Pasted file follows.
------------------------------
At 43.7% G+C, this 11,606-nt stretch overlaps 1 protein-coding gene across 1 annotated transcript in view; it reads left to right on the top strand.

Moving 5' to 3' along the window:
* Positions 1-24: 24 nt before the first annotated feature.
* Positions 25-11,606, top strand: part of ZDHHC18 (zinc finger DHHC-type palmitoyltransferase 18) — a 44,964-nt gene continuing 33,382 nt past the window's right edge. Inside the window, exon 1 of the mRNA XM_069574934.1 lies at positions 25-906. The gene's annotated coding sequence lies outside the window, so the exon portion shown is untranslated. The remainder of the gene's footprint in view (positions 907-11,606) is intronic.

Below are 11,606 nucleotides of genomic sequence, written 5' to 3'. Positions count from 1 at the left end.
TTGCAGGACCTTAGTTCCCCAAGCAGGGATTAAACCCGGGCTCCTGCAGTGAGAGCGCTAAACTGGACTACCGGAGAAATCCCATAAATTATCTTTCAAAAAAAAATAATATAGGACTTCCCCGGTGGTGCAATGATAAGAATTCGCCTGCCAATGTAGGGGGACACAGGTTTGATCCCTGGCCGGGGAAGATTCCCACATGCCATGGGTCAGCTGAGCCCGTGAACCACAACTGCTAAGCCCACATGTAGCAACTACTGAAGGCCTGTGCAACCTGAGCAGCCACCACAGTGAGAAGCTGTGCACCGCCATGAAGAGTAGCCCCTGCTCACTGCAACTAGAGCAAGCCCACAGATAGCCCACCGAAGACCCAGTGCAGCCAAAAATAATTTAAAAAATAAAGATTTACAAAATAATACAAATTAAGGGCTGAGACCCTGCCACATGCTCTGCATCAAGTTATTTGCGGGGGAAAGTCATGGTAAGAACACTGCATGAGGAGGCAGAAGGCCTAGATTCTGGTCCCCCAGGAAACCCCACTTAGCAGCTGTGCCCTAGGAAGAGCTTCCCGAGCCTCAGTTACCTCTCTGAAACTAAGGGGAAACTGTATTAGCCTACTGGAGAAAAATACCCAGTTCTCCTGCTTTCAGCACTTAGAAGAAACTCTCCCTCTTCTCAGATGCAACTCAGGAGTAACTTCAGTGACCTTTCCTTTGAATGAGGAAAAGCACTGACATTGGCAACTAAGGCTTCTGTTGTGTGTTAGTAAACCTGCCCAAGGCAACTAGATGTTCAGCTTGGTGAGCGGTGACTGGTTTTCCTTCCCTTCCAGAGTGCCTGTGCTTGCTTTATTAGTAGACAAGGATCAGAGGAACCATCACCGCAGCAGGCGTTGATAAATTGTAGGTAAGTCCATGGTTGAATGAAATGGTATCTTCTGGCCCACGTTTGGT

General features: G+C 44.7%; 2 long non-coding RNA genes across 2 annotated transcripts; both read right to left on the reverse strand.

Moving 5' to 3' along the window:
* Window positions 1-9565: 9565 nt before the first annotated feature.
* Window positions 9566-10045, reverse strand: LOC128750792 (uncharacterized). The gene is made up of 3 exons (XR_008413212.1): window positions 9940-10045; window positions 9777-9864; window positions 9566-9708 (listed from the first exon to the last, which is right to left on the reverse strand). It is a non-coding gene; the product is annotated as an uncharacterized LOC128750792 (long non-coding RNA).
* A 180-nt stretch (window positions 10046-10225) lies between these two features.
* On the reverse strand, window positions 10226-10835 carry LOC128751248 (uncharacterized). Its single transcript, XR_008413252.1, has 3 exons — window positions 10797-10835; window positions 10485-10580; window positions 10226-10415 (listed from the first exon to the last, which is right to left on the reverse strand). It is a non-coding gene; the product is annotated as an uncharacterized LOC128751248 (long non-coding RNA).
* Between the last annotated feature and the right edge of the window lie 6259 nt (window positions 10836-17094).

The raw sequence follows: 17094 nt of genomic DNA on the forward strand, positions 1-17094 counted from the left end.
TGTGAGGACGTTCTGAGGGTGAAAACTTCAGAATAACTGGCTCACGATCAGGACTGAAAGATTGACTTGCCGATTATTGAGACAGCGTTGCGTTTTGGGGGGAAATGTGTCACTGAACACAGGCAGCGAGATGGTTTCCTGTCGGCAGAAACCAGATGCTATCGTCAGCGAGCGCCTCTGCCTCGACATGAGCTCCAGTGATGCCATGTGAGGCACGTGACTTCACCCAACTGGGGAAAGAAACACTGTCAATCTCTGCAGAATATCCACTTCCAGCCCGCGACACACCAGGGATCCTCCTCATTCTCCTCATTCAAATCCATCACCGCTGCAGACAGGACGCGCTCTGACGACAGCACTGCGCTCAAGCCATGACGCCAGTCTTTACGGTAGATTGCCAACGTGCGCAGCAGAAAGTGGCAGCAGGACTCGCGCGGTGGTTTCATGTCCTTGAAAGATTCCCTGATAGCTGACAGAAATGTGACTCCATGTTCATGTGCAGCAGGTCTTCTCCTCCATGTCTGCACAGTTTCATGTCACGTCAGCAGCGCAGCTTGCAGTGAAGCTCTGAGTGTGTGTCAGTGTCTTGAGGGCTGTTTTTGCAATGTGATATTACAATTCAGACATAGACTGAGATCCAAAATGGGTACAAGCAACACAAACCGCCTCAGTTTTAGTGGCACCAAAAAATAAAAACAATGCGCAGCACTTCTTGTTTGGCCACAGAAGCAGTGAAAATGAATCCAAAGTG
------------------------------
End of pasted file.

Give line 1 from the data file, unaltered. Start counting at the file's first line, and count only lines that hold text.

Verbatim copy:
At 43.7% G+C, this 11,606-nt stretch overlaps 1 protein-coding gene across 1 annotated transcript in view; it reads left to right on the top strand.